BACKGROUND: A lifelong resident of Queens, Forrestal graduated from Martin Van Buren High School and studied at Queens College.

For decades, Forrestal and her husband have volunteered their time and efforts to help countless organizations.

Last year, she was honored by the Queens Civic Congress with the Queens Civic Award for Outstanding Community Service.

She has also been the recipient of a Woman of Distinction Award from Community Board 8 and was one of 29 women to receive the City Council’s Pacesetter Award in 2006.

FAVORITE MEMORY: Forrestal remembers the day she and her husband moved to Hillcrest Estates.

“In 1974, we moved into our first home on 164th Place as homeowners and were invited by the neighbors to square dance,” she said.

BIGGEST CHALLENGE: “Honestly, my biggest challenge has to be saving Jamaica High School from closure,” she said. “This historic and renowned school should not be closed. The phase-out of Jamaica High School is incredibly unjust and unfair to students.”

INSPIRATION: Out of her love for the Queens community, Forrestal has spent decades fighting to preserve programs and institutions to improve the standard of living for residents.

“I love people and I find serving them to be very satisfying and fulfilling,” she said. “Hillcrest Estates is a very special place, my civic work is a nurturing pastime.”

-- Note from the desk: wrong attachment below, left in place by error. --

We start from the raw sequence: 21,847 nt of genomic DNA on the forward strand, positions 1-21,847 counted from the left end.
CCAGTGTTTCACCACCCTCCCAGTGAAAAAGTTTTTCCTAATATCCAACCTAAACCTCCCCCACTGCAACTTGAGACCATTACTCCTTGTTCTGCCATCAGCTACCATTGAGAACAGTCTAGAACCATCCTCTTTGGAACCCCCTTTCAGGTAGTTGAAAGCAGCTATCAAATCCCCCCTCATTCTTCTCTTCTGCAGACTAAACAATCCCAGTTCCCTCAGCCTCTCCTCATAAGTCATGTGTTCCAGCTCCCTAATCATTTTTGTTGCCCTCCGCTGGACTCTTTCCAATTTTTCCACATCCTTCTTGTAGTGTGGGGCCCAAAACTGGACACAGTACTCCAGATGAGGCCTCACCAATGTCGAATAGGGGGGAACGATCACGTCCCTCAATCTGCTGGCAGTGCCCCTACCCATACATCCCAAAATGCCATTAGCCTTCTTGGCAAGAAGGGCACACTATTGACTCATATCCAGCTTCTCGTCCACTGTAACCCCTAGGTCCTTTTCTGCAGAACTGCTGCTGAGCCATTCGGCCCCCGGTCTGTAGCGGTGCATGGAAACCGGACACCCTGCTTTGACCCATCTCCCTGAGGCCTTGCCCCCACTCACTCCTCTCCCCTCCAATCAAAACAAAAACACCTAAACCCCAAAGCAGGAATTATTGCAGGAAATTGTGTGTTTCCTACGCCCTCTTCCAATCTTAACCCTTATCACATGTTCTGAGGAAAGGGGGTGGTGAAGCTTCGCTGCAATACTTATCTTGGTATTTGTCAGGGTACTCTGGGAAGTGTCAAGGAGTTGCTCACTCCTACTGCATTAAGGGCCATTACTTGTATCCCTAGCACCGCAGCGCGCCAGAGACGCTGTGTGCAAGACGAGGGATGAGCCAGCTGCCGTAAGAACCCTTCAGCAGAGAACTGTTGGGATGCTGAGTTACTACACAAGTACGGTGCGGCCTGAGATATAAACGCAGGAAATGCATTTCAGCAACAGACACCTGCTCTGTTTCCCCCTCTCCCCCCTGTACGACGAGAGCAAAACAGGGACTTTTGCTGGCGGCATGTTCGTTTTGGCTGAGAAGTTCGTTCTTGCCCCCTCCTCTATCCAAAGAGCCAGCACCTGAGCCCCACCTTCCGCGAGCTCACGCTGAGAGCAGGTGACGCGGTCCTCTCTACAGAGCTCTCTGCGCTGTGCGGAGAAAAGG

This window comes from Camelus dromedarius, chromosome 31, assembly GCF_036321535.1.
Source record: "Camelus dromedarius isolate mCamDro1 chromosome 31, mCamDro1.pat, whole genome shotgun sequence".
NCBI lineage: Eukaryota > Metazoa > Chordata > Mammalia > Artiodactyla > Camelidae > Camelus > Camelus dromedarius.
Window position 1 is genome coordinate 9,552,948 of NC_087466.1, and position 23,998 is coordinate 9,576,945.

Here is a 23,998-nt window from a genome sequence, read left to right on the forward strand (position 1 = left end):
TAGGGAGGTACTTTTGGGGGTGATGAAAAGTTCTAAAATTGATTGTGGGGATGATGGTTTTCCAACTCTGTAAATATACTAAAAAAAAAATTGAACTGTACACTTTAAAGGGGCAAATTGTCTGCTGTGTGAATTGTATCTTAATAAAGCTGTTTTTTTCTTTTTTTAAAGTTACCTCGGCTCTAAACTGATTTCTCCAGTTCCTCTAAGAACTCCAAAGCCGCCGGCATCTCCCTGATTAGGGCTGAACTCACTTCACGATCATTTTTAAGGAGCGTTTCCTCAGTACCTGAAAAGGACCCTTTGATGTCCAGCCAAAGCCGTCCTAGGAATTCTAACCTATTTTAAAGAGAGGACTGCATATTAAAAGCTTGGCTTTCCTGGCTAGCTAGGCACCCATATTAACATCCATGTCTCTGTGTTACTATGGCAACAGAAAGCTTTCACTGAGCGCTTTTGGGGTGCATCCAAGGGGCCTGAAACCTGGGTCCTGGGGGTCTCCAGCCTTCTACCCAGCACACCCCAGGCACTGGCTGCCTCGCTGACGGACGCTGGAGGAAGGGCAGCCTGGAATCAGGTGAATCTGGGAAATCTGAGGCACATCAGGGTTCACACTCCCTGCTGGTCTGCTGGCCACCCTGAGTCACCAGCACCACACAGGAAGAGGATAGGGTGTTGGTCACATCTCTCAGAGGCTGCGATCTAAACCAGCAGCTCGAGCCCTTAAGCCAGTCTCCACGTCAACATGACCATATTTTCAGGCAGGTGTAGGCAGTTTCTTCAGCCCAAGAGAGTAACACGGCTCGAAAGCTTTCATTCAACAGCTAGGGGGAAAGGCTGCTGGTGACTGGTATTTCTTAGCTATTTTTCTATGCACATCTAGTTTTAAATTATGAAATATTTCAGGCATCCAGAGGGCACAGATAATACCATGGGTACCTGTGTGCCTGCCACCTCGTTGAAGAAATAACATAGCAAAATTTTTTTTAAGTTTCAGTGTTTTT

BY LUKE TABET

 

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Hollis co-op goes smoke-free


| mhayes@queenscourier.com

Photo courtesy of the Queens Smoke Free Partnership

Queens could be going smoke free, one apartment at a time.

The Queens Smoke-Free Partnership has converted 220 apartment homes into smoke-free zones and is furthering its work throughout the borough through various initiatives.

“Smoke-free housing is very up and coming,” said Yvette Buckner, the Queens borough manager at the Partnership. “We’re helping to formalize a policy and make Queens a healthier place.”

The Hilltop Village Cooperative in Hollis is one of the new smoke-free sites. Melvin Doby, board president of Cooperative Building 1 at Hilltop Village, sees the new initiative as a movement towards better health and one in which residents need to compromise.

Before the smoke-free space was implemented, Doby went out and spoke with his shareholders in Building 1. He admitted that some people had issues, but regardless, the motion passed with a significant majority vote.

“People say, ‘It’s infringing on our rights, our liberties,’ but when you signed on the dotted line, you signed [to] play well with others,” he said. “It’s a shared space. Our apartments are not air-tight. Second-hand smoke is a problem.”

After the building was made smoke free, designated smoking areas were put in place around the vicinity. Doby said that the co-op has a large elderly population, many of whom rely daily on oxygen tanks. If smokers are free to roam as they please around the property, Doby said it could be a great health concern.

“It’s just something to accommodate everyone,” he added. “It’s also a common courtesy.”

Within the next year, the Partnership plans to work with the Queens Co-op and Condo Association and the Queens Civic Congress to create more smoke-free units.